Sometimes I think you need a little of your own history in order to be able to understand history. I can’t remember never knowing about those relatives. They were on my Grandma Hall’s side, residing on the farm in Amelia County, Virginia. Patsie — we never call her Grandma — would sit at her oak dining room table, framed by the gold wall paper and talk about these people — Nonnie, Lou, Ralph and countless others, all making my head swim with Old Relative Fatigue.
Although I had visited the country, fed the cows and had my picture taken in front of the tobacco crop, I had yet to value these relatives. By the time I met them, they were well over sixty, country folk, and most with only an eighth-grade education. I was a city-raised missionary kid, spending my childhood in Japan. These relatives hugged me too often and acted like they knew me. After the turkey sandwiches, lemonade and a few rides on the porch swing, I was eager to go home.
As a college student and throughout my early twenties, whenever I’d sit around her dining room table eating fried chicken, biscuits and salad, I’d hear some anecdote from Patsie’s farm-raised days. At age seven, she played in the field one gloriously sunny day instead of sticking to her chore — picking tobacco. She recalled the spanking for her disobedience. Classmates at the county school teased, calling her “Tar Heel” because she and her family had moved from North Carolina, the Tar Heel State, to Virginia. As if this wasn’t bad enough for a young girl to endure, she was also ridiculed for her freckles. Hearing that freckles disappeared if washed with the early morning dew, Patsie often scrubbed her cheeks and nose with the moisture. Not only did her brothers laugh at her for this ritual, but her freckles remained.
Affectionately, Patsie told tales of her sisters and brothers, and Aunt Chachi, who lived with Mama, Papa and the children. What kind of name is Chachi, I would muse. Patsie talked about them like they were a part of us, which made me feel I should be interested. So I’d pose a question or two. Other than my infrequent remarks, it was mostly just Patsie reminiscing as the sun sank into the horizon, ending another day. I don’t have time for this, I’d think. There were exams to study for, dates to go on, and a big world I wanted to travel.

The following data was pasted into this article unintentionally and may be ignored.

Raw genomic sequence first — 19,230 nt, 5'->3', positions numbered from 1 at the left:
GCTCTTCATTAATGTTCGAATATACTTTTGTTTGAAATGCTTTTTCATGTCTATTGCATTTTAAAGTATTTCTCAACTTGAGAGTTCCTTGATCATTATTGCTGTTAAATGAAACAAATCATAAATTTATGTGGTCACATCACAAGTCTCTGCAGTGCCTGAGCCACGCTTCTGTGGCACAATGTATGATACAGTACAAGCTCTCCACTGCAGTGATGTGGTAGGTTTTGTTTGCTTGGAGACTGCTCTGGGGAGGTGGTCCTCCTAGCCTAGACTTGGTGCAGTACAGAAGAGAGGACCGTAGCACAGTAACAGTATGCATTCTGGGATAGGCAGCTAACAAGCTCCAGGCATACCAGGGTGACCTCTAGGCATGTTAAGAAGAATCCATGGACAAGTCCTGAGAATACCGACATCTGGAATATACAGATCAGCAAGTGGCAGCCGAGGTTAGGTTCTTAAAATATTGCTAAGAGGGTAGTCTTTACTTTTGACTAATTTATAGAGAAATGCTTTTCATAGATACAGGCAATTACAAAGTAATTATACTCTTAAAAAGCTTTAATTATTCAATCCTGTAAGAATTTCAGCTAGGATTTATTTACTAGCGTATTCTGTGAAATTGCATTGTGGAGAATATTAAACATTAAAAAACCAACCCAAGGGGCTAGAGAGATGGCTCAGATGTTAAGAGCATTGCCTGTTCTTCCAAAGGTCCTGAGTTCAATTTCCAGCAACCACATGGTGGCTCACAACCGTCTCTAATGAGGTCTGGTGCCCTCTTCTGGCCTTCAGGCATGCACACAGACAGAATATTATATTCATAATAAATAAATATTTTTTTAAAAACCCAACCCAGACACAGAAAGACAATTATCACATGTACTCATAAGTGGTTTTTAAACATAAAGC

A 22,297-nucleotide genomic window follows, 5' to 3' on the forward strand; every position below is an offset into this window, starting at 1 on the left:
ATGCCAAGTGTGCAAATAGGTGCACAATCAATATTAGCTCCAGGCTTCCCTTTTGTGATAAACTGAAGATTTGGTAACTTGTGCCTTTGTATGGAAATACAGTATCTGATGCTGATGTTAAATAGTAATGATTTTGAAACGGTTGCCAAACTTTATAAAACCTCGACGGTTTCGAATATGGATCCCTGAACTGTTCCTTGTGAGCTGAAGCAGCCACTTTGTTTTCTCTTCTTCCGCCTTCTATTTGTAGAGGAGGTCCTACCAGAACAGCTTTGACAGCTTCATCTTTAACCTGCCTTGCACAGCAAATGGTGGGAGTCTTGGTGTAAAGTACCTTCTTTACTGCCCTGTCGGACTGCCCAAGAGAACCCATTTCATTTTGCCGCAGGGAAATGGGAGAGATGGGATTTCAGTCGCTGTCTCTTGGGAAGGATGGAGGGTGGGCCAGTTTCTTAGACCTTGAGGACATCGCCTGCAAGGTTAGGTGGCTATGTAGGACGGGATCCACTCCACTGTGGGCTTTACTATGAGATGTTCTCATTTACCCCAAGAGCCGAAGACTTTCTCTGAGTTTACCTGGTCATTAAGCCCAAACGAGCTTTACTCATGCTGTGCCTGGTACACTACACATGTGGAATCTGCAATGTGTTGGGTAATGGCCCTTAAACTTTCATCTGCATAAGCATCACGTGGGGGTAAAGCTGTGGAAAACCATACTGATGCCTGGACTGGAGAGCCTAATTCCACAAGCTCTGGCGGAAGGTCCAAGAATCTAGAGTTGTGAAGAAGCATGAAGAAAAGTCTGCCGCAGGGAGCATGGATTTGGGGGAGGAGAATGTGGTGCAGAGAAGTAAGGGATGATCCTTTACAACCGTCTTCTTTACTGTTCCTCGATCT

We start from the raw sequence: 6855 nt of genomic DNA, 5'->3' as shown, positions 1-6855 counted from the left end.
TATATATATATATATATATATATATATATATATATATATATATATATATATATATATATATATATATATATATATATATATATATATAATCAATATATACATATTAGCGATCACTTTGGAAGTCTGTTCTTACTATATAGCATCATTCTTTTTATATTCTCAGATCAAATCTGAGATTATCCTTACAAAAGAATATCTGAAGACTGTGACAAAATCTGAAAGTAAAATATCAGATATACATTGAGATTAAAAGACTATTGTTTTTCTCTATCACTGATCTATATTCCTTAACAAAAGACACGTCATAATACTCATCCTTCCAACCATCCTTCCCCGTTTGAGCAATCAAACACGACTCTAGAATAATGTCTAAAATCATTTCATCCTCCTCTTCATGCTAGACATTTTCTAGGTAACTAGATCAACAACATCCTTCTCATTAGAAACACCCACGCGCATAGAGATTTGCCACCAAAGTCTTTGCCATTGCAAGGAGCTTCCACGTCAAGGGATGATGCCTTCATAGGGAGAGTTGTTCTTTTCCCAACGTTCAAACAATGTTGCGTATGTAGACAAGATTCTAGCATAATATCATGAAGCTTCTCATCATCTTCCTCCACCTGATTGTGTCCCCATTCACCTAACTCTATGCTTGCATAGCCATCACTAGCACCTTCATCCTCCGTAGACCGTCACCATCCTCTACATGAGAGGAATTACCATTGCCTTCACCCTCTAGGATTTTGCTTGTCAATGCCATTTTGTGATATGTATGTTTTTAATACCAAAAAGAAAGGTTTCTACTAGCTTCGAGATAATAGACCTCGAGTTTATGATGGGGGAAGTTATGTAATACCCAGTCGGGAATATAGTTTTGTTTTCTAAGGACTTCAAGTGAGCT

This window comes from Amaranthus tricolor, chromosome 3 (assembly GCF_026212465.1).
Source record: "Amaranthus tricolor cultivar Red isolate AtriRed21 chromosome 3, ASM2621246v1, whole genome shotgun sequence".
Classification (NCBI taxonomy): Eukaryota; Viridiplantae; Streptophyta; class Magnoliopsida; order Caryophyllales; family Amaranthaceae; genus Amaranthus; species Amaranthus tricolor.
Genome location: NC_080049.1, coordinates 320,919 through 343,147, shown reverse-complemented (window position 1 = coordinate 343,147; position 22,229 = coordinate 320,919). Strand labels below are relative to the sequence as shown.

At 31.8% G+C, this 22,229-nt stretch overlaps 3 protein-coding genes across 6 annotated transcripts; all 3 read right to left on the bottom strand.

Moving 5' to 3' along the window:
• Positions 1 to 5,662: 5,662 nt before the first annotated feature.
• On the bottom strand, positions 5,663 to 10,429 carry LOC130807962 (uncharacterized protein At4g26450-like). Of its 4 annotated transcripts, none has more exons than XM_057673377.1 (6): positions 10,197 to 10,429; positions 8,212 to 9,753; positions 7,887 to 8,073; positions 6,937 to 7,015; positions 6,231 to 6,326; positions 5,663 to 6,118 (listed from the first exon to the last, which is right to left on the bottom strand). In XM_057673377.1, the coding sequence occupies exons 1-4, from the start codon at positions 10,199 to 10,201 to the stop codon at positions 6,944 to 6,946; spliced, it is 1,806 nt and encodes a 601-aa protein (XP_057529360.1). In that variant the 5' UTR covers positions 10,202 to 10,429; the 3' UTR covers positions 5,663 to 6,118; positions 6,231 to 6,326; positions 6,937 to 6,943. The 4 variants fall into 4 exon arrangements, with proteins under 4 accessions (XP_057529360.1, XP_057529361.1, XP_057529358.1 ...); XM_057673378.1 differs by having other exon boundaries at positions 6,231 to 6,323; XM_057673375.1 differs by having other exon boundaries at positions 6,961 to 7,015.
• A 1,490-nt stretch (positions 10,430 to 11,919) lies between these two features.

A short while ago, I took my children to visit Patsie. The now ninety-year-old silver-haired woman sat in the red winged-back chair and somewhere in the hot, sleepy summer afternoon I was aware she was again filling me in on the relatives of Amelia County.
I listened to accounts of Ralph and Nonnie and the others. I learned that of her eight siblings, four were still living. Her sisters had recently paid her a visit from the country. They’d brought blueberry preserves and apple pie.
But what I really wanted to learn was much more emotional than preserves or pie. I found my voice asking about Johnny, her youngest sibling. Of course I’d heard the tragic story before; Patsie had told it as she recalled all the other stories. Johnny had been on the running board of the car when he was twelve. Carl, his older brother, had been driving. “Don’t let the boys ride on the running board,” Patsie’s father had warned, but Carl hadn’t listened. Over a bump on the country road, Johnny slid off the running board to his death.
Of all the times I’d heard this story, I’d never cried. But on this afternoon in July, the tears welled and curved along my cheeks. Reaching for the photo album on the coffee table, I held the black-and-white photo of my great-grandmother and looked into her young face. I touched her hair and arms. I knew these arms ached because they no longer were able to hold her precious Johnny. “I know, I know,” I whispered at her picture. While blood had united us as relatives, the more definitive bond was that we were both bereaved mothers. For I, too, had a child die — my son, Daniel. It had not been a car accident, but a cancer-related death.
Although there were six decades between the deaths of Johnny and my Daniel, as mothers our lives had no doubt been similar after the deaths of our sons. Days of anguish, doubt, sorrow and frustration of having chores to do and other children to care for when our newly-broken hearts begged us to sit and sob. I cried for this woman in the black hat; I cried for me.
These days, I am listening to the tales of those relatives. I sit on the edge of my chair and take it all in. For those relatives, though far removed from my city life, are a part of me. Patsie believed they always were. It just took awhile and some history of my own to recognize this.